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A near-Earth asteroid swept safely past Earth on February 15, 2013, and astronomers in many parts of the world were ready with cameras and video equipment. At its closest to us, asteroid 2012 DA14 was within the orbit of the moon (which averages about a quarter million miles away), and closer than some high-orbiting communications satellites. Its closest point was about 17,200 miles (27,680 kilometers) away.
It measured just 36m (120ft) across, but the last known asteroid of such a size to hit Earth wiped out an area of Russian forest the size of London in 1908. Scientists are becoming increasingly concerned about the possible impact of asteroids measuring less than 1km across, which are not typically picked up by surveying programmes and could only be detected at very short notice. Delegates from across the world will gather at the United Nations in February to come up with a framework for earlier detection of asteroids, and a plan of action if a collision is deemed possible. Prof Richard Crowther, chief engineer at the UK Space Agency, said: "The theory is that if you can see it soon enough, you can deal with it. What we want to avoid is dealing with something that is only a couple of years away from impact – not only for technical reasons but also on the policy front.
It sounds like the plot of a bad Bruce Willis movie, but some experts are saying it should be a reality. In order to prepare for massive asteroids that could aim for Earth in the future, researchers should ram a spaceship into a real asteroid to see if the space rock would shift course, scientists say. The proposal, which was presented Wednesday at the annual meeting of the American Geophysical Union, would send two spaceships to deflect a small asteroid in a binary (double asteroid) system coming toward Earth in 2022. One spaceship would crash into the asteroid, hopefully deflecting it, while another would observe the collision. "This is the biggest problem for planetary defense," said Andrew Cheng, a physicist at the Applied Physics Laboratory at Johns Hopkins, who is proposing the space mission.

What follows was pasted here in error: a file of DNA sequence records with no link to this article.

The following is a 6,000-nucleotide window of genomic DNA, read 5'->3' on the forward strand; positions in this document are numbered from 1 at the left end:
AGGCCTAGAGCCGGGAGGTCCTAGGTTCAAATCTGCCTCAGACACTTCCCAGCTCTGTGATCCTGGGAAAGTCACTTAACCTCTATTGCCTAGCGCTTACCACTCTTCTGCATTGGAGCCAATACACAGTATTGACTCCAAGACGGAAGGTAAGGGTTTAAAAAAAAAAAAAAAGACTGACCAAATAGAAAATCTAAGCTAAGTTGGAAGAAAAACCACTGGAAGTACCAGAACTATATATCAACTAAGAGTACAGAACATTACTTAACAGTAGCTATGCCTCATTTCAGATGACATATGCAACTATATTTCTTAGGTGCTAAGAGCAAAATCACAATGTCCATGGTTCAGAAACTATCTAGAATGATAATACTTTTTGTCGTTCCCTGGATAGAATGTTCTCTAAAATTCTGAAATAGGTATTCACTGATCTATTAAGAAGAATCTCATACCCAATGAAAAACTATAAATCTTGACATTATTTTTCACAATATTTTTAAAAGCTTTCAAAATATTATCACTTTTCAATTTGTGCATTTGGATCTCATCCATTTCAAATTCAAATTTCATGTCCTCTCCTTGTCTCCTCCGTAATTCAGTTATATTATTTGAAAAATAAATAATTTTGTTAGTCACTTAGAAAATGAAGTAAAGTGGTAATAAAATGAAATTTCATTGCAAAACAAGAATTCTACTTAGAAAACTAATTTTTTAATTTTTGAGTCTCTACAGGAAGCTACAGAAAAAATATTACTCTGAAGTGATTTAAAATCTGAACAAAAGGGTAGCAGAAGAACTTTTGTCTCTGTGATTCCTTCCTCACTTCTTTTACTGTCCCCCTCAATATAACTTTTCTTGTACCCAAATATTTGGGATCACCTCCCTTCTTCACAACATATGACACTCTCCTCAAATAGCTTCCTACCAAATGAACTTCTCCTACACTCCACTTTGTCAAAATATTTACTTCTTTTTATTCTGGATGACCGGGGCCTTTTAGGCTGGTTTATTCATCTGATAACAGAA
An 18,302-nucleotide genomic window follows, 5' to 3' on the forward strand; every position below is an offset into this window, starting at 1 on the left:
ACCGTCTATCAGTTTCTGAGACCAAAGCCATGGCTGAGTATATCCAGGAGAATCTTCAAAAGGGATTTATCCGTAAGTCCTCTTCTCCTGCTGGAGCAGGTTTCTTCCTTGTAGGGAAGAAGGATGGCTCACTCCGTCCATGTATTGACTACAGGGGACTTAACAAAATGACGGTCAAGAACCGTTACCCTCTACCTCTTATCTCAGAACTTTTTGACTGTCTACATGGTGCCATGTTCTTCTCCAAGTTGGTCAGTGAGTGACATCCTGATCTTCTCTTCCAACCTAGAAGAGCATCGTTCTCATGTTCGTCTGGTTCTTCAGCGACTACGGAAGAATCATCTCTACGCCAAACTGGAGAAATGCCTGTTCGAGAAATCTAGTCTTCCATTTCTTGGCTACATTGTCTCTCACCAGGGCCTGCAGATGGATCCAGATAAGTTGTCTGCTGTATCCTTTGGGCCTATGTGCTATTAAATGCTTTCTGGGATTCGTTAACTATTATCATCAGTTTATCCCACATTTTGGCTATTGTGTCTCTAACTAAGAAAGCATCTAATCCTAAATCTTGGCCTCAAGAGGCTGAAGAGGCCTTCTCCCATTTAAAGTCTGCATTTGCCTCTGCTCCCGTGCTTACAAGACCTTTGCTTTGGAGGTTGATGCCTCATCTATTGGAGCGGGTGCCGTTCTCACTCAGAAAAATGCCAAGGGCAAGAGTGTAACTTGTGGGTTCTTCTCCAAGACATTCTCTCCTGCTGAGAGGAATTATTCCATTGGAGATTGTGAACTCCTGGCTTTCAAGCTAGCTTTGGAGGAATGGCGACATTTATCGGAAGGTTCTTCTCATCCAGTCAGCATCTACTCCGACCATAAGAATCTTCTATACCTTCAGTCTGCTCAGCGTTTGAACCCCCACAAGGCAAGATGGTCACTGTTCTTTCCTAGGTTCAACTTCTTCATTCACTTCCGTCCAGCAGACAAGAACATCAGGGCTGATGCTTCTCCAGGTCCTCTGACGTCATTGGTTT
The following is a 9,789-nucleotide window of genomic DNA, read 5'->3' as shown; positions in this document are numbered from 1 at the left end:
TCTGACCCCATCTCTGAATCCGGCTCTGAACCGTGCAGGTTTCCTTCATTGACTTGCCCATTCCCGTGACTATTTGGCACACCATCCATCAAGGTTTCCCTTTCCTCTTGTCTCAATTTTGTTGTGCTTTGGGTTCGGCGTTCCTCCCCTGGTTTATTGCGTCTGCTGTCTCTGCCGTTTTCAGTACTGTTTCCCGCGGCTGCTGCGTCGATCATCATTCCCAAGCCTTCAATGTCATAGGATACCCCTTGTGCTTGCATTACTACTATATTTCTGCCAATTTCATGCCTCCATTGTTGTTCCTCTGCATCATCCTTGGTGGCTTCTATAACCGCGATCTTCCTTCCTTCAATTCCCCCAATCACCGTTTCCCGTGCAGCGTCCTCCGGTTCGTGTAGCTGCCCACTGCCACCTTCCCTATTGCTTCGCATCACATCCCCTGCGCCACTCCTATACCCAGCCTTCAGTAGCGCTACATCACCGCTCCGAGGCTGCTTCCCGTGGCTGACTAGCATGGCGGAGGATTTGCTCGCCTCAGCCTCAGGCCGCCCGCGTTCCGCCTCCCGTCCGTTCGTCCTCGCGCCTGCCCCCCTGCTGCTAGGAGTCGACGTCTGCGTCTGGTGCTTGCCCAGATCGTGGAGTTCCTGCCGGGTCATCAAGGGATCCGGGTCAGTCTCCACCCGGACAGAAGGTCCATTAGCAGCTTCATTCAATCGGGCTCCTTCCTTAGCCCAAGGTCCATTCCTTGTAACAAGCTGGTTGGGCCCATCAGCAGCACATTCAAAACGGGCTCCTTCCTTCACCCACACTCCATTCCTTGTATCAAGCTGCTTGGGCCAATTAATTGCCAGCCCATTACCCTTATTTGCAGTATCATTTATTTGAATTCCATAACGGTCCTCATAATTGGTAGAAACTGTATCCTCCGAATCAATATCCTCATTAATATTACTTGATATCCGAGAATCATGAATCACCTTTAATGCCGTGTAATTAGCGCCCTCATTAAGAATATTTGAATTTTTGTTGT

<img class="aligncenter size-full wp-image-92202" title="Asteroid impact resize" src="http://www.wired.com/images_blogs/wiredscience/2012/01/Asteroid-impact-resize.jpg" alt="" width="660" height="492" /> The chances that your tombstone will read “Killed by Asteroid” are about the same as they’d be for “ Killed in Airplane Crash .” Solar System debris rains down on Earth in vast quantities — more than a hundred tons of it a day. Most of it vaporizes in our atmosphere, leaving stunning trails of light we call shooting stars. More hazardous are the billions, likely trillions, of leftover rocks — comets and asteroids — that wander interplanetary space in search of targets. Most asteroids are made of rock.
7 Strangest Asteroids in the Solar System | Asteroids Apophis, Ceres & Vesta | Dawn Mission to Vesta & Ceres | Space.comIntro <p>Early this Saturday (July 17) morning EDT, NASA's Dawn spacecraft will rendezvous with the asteroid Vesta. This will be our best look yet at an asteroid, and what the probe digs up could help scientists answer several questions about this and the hundreds of thousands of asteroids that populate the solar system.
Intro <p>The life-threatening dangers here on Earth may seem like plenty. But lest you forget: at any moment, a rock traveling at 20,000 miles per hour could fall out of the blue sky above, crash through your roof and bonk you on the head. Here's a run-through of modern-era meteorites that have hit people, made them sick, or simply wrecked their cars.</p> Peekskill fireball
A well-placed nuclear explosion could actually save humanity from a big asteroid hurtling toward Earth, just like in the movies, a new study suggests. Scientists at Los Alamos National Laboratory , a United States Department of Energy facility in New Mexico, used a supercomputer to model nukes' anti-asteroid effectiveness . They attacked a 1,650-foot-long (500-meter) space rock with a 1-megaton nuclear weapon — about 50 times more powerful than the U.S. blast inflicted on Nagasaki, Japan , to help end World War II.